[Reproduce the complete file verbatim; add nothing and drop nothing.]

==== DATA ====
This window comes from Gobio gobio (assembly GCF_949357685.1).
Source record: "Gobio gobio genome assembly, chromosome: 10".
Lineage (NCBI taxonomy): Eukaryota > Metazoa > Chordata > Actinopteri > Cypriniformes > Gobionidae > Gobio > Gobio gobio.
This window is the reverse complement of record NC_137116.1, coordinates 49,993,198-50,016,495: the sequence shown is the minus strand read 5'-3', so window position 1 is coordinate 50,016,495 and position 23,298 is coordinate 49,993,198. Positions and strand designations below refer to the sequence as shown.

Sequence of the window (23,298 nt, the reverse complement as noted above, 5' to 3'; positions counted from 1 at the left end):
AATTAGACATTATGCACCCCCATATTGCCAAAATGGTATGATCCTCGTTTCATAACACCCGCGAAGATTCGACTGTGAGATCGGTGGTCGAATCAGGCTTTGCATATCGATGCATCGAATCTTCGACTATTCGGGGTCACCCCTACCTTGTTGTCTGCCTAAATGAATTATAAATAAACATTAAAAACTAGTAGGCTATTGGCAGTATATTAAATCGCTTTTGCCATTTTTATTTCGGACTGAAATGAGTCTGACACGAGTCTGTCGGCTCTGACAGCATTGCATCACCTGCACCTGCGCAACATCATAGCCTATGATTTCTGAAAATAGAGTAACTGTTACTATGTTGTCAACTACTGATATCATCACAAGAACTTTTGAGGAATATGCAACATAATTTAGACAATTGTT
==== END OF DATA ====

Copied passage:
This window comes from Gobio gobio (assembly GCF_949357685.1).
Source record: "Gobio gobio genome assembly, chromosome: 10".
Lineage (NCBI taxonomy): Eukaryota > Metazoa > Chordata > Actinopteri > Cypriniformes > Gobionidae > Gobio > Gobio gobio.
This window is the reverse complement of record NC_137116.1, coordinates 49,993,198-50,016,495: the sequence shown is the minus strand read 5'-3', so window position 1 is coordinate 50,016,495 and position 23,298 is coordinate 49,993,198. Positions and strand designations below refer to the sequence as shown.

Sequence of the window (23,298 nt, the reverse complement as noted above, 5' to 3'; positions counted from 1 at the left end):
AATTAGACATTATGCACCCCCATATTGCCAAAATGGTATGATCCTCGTTTCATAACACCCGCGAAGATTCGACTGTGAGATCGGTGGTCGAATCAGGCTTTGCATATCGATGCATCGAATCTTCGACTATTCGGGGTCACCCCTACCTTGTTGTCTGCCTAAATGAATTATAAATAAACATTAAAAACTAGTAGGCTATTGGCAGTATATTAAATCGCTTTTGCCATTTTTATTTCGGACTGAAATGAGTCTGACACGAGTCTGTCGGCTCTGACAGCATTGCATCACCTGCACCTGCGCAACATCATAGCCTATGATTTCTGAAAATAGAGTAACTGTTACTATGTTGTCAACTACTGATATCATCACAAGAACTTTTGAGGAATATGCAACATAATTTAGACAATTGTT